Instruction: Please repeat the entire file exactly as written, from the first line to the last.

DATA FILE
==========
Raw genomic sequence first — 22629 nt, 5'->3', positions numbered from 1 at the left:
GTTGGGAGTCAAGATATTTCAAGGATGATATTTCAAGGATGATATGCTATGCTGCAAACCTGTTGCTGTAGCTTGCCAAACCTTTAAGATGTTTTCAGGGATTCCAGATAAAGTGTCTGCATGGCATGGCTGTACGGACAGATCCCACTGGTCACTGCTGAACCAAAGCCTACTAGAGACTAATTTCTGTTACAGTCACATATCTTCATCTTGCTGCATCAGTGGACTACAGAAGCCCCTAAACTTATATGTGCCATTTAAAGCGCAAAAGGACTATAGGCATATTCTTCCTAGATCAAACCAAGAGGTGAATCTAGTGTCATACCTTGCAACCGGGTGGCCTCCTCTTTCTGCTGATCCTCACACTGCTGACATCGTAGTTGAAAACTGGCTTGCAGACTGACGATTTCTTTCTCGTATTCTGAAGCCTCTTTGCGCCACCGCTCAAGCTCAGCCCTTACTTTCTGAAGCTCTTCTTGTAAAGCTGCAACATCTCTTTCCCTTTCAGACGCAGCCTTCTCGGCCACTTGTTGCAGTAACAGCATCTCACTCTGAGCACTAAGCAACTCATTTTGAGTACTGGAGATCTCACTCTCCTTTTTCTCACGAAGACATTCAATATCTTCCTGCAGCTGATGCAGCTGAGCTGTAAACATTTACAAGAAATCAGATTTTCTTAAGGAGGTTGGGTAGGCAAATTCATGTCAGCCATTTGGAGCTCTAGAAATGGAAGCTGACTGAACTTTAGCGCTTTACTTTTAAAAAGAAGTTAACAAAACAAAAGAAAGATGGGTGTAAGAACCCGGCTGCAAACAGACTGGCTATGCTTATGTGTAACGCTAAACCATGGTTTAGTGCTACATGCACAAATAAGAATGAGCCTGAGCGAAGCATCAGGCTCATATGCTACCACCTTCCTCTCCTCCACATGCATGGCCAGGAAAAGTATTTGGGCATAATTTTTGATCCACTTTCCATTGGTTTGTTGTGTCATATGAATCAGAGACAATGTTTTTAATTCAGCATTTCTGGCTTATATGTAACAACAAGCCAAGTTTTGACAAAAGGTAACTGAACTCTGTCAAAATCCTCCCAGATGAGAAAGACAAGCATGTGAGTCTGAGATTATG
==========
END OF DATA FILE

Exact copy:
Raw genomic sequence first — 22629 nt, 5'->3', positions numbered from 1 at the left:
GTTGGGAGTCAAGATATTTCAAGGATGATATTTCAAGGATGATATGCTATGCTGCAAACCTGTTGCTGTAGCTTGCCAAACCTTTAAGATGTTTTCAGGGATTCCAGATAAAGTGTCTGCATGGCATGGCTGTACGGACAGATCCCACTGGTCACTGCTGAACCAAAGCCTACTAGAGACTAATTTCTGTTACAGTCACATATCTTCATCTTGCTGCATCAGTGGACTACAGAAGCCCCTAAACTTATATGTGCCATTTAAAGCGCAAAAGGACTATAGGCATATTCTTCCTAGATCAAACCAAGAGGTGAATCTAGTGTCATACCTTGCAACCGGGTGGCCTCCTCTTTCTGCTGATCCTCACACTGCTGACATCGTAGTTGAAAACTGGCTTGCAGACTGACGATTTCTTTCTCGTATTCTGAAGCCTCTTTGCGCCACCGCTCAAGCTCAGCCCTTACTTTCTGAAGCTCTTCTTGTAAAGCTGCAACATCTCTTTCCCTTTCAGACGCAGCCTTCTCGGCCACTTGTTGCAGTAACAGCATCTCACTCTGAGCACTAAGCAACTCATTTTGAGTACTGGAGATCTCACTCTCCTTTTTCTCACGAAGACATTCAATATCTTCCTGCAGCTGATGCAGCTGAGCTGTAAACATTTACAAGAAATCAGATTTTCTTAAGGAGGTTGGGTAGGCAAATTCATGTCAGCCATTTGGAGCTCTAGAAATGGAAGCTGACTGAACTTTAGCGCTTTACTTTTAAAAAGAAGTTAACAAAACAAAAGAAAGATGGGTGTAAGAACCCGGCTGCAAACAGACTGGCTATGCTTATGTGTAACGCTAAACCATGGTTTAGTGCTACATGCACAAATAAGAATGAGCCTGAGCGAAGCATCAGGCTCATATGCTACCACCTTCCTCTCCTCCACATGCATGGCCAGGAAAAGTATTTGGGCATAATTTTTGATCCACTTTCCATTGGTTTGTTGTGTCATATGAATCAGAGACAATGTTTTTAATTCAGCATTTCTGGCTTATATGTAACAACAAGCCAAGTTTTGACAAAAGGTAACTGAACTCTGTCAAAATCCTCCCAGATGAGAAAGACAAGCATGTGAGTCTGAGATTATG